PCR and serological tests are less sensitive than fecal culture for detection of small number of bacteria particularly at initial stages of disease or diagnosis of subclinical forms of Johne’s disease (Songer et al., 2005). For reduces the cost of bacterial culture test is suggested using pooled fecal culture for disease screening in herds which aren’t contaminated or suspected with Johne’s disease. This manner of fecal culture is carried out with mixture from feces of five to ten animals of the same age per pool. If a herd is infected, individual cultures or other tests would be necessary. Pooling samples reduces the number of fecal cultures necessary to determine infection, thereby reducing the cost of a large-scale Johne’s disease control or eradication program. Although, the centrifugation of fecal samples might increase the number of fungal contamination in culture media, it increases the sensitivity of fecal culture test. In as much as immunomagnetic beads increase the sensitivity of M. paratuberculosis isolation rate from milk, they are recommended for isolation bacteria from farm bulk milk tanks and disease screening in dairy farms. The incidence is not regularly reported. However, according to the current report of bacteria isolation from different parts and economic importance of Johne’s disease, it is logical that the prevalence rate of the disease in dairy farms is initially determined and afterwards the control programs are performed. It is essential to remark that the sale of calves and the transportation of animals and their manure are prohibited until the results of two consecutive fecal culture tests (with an intervals of six months) is not negative. Not only administration of educational workshops for operators of veterinary laboratories and veterinarians, but also making the owners of cattle herds aware of the importance of Johne’s disease will be useful.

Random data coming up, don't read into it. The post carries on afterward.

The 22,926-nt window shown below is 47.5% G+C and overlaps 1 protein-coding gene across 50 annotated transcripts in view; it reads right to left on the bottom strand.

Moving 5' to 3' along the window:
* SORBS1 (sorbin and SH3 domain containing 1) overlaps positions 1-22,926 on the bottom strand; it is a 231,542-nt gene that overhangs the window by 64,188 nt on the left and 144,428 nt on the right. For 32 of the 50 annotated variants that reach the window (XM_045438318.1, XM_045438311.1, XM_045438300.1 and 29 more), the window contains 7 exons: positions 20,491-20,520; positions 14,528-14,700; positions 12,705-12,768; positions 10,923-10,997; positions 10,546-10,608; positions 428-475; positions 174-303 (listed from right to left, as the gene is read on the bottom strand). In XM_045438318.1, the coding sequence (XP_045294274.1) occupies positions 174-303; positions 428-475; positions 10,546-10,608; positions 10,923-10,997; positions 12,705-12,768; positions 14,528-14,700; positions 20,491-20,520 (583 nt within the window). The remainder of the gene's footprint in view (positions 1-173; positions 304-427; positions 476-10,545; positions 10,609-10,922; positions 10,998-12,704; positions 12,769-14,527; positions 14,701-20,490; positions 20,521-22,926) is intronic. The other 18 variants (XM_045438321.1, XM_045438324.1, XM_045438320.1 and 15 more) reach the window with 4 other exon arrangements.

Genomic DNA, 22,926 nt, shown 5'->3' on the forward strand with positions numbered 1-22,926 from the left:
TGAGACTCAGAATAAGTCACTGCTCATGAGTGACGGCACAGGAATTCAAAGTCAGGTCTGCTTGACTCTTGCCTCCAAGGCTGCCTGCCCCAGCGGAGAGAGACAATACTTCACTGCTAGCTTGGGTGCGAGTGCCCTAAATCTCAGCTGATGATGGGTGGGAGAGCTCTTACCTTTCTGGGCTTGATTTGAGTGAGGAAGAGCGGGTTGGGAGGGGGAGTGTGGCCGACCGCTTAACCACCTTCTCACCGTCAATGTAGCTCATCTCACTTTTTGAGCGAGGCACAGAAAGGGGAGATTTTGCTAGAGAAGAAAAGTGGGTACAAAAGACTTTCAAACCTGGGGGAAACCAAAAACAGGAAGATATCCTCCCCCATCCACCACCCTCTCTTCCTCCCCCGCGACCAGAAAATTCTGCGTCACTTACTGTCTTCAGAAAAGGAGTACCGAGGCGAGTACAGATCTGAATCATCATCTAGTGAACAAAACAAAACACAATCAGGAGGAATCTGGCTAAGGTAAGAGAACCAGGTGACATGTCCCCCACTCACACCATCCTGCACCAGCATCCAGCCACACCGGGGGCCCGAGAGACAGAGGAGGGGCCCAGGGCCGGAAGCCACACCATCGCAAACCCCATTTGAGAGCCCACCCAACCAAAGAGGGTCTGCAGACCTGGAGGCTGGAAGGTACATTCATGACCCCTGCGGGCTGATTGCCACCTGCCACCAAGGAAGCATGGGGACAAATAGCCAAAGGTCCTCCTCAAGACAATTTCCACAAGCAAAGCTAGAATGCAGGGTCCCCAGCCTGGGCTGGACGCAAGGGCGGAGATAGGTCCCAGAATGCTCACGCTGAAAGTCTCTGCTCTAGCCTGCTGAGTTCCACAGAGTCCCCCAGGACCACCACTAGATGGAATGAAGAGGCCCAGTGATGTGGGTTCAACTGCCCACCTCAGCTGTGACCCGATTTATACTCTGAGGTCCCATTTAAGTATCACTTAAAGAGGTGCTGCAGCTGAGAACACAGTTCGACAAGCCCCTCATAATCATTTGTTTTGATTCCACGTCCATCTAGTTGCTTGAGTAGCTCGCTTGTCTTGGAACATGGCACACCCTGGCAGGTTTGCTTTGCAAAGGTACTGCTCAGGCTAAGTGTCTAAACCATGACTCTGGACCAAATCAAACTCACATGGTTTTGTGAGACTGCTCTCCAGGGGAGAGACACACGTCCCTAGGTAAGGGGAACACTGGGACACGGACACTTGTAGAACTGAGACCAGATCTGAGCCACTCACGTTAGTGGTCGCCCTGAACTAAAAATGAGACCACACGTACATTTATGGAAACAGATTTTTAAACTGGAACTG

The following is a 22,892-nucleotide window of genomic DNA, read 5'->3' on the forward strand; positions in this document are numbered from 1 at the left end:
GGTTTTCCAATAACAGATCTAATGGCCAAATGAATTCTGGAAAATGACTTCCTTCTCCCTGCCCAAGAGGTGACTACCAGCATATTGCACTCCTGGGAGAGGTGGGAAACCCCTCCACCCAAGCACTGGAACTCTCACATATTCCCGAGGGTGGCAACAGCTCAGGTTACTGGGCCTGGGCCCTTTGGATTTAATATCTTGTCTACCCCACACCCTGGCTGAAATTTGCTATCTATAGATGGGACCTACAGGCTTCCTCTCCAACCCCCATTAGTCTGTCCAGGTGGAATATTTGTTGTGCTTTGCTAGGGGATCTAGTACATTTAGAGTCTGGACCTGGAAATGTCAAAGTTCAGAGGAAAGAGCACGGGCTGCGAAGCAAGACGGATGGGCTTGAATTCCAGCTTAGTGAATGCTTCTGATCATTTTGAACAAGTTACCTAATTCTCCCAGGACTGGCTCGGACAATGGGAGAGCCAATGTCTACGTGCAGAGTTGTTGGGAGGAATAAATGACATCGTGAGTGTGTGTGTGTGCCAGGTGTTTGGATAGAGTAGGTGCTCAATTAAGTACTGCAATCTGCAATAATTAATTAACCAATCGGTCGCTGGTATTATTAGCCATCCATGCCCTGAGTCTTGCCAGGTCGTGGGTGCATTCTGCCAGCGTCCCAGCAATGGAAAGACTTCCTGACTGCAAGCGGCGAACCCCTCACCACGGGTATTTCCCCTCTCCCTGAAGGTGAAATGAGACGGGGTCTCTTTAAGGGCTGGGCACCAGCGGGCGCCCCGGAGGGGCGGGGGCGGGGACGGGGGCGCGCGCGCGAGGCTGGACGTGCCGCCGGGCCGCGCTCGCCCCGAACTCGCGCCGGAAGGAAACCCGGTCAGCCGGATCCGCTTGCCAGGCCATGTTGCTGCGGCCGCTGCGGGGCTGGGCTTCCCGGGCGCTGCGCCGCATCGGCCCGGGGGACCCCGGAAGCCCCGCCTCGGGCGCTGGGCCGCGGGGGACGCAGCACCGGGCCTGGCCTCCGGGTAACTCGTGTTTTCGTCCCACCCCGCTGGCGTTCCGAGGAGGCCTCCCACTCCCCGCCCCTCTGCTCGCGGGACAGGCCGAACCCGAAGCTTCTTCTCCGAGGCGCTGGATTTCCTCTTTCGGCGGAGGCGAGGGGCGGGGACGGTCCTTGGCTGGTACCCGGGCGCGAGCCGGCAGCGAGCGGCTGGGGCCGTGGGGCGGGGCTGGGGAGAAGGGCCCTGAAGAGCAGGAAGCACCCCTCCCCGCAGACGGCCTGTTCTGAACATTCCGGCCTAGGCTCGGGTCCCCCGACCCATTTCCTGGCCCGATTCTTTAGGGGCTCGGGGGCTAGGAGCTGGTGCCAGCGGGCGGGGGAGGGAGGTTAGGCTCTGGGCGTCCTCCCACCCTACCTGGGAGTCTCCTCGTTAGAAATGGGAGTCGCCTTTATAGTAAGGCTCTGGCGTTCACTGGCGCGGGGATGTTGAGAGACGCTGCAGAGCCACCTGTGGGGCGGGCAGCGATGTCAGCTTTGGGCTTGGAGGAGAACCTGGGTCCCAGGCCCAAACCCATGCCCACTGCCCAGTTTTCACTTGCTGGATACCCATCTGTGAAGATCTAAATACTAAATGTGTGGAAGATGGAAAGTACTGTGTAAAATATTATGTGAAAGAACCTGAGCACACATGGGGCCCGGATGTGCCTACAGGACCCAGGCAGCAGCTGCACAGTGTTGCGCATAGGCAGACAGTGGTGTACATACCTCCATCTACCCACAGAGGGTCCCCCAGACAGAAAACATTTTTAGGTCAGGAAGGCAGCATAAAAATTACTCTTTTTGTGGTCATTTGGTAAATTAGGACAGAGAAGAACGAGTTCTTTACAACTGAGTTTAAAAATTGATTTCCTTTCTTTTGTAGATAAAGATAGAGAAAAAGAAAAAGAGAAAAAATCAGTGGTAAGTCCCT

ACKNOWLEDGMENTS

We would like to acknowledge the collaboration of the management and personnel of the Department of Microbiology and Immunology, College of Veterinary Medicine of Tehran and the collaboration of the management and staves of biotechnology research department of Razi Vaccine and Serum Research Institute of Mashhad, special thanks go to the management and staves of veterinary headquarters in Razavi Khorasan Province, particularly Dr. Javad Alami who collaborated with us for sending the samples.